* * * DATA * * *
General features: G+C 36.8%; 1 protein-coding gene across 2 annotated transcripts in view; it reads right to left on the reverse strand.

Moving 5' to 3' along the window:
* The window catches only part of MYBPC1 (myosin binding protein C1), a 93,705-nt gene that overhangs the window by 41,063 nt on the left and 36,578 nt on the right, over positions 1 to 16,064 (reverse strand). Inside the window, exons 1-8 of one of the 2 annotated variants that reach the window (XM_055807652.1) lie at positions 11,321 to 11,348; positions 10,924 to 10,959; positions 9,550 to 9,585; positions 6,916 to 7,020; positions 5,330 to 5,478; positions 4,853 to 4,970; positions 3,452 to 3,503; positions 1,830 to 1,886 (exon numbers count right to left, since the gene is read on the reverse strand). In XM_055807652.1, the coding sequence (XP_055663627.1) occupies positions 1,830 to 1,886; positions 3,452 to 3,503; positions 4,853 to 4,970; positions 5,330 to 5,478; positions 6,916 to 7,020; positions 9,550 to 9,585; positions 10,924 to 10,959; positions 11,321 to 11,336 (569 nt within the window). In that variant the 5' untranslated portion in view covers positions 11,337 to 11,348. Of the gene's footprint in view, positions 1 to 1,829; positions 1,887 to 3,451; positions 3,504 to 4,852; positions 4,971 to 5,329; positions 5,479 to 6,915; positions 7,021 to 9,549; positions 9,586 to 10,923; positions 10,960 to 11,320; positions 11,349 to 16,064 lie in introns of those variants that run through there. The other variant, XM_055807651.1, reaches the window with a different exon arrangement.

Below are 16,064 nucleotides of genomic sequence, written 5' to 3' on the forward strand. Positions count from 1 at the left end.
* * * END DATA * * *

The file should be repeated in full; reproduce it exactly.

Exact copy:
General features: G+C 36.8%; 1 protein-coding gene across 2 annotated transcripts in view; it reads right to left on the reverse strand.

Moving 5' to 3' along the window:
* The window catches only part of MYBPC1 (myosin binding protein C1), a 93,705-nt gene that overhangs the window by 41,063 nt on the left and 36,578 nt on the right, over positions 1 to 16,064 (reverse strand). Inside the window, exons 1-8 of one of the 2 annotated variants that reach the window (XM_055807652.1) lie at positions 11,321 to 11,348; positions 10,924 to 10,959; positions 9,550 to 9,585; positions 6,916 to 7,020; positions 5,330 to 5,478; positions 4,853 to 4,970; positions 3,452 to 3,503; positions 1,830 to 1,886 (exon numbers count right to left, since the gene is read on the reverse strand). In XM_055807652.1, the coding sequence (XP_055663627.1) occupies positions 1,830 to 1,886; positions 3,452 to 3,503; positions 4,853 to 4,970; positions 5,330 to 5,478; positions 6,916 to 7,020; positions 9,550 to 9,585; positions 10,924 to 10,959; positions 11,321 to 11,336 (569 nt within the window). In that variant the 5' untranslated portion in view covers positions 11,337 to 11,348. Of the gene's footprint in view, positions 1 to 1,829; positions 1,887 to 3,451; positions 3,504 to 4,852; positions 4,971 to 5,329; positions 5,479 to 6,915; positions 7,021 to 9,549; positions 9,586 to 10,923; positions 10,960 to 11,320; positions 11,349 to 16,064 lie in introns of those variants that run through there. The other variant, XM_055807651.1, reaches the window with a different exon arrangement.

Below are 16,064 nucleotides of genomic sequence, written 5' to 3' on the forward strand. Positions count from 1 at the left end.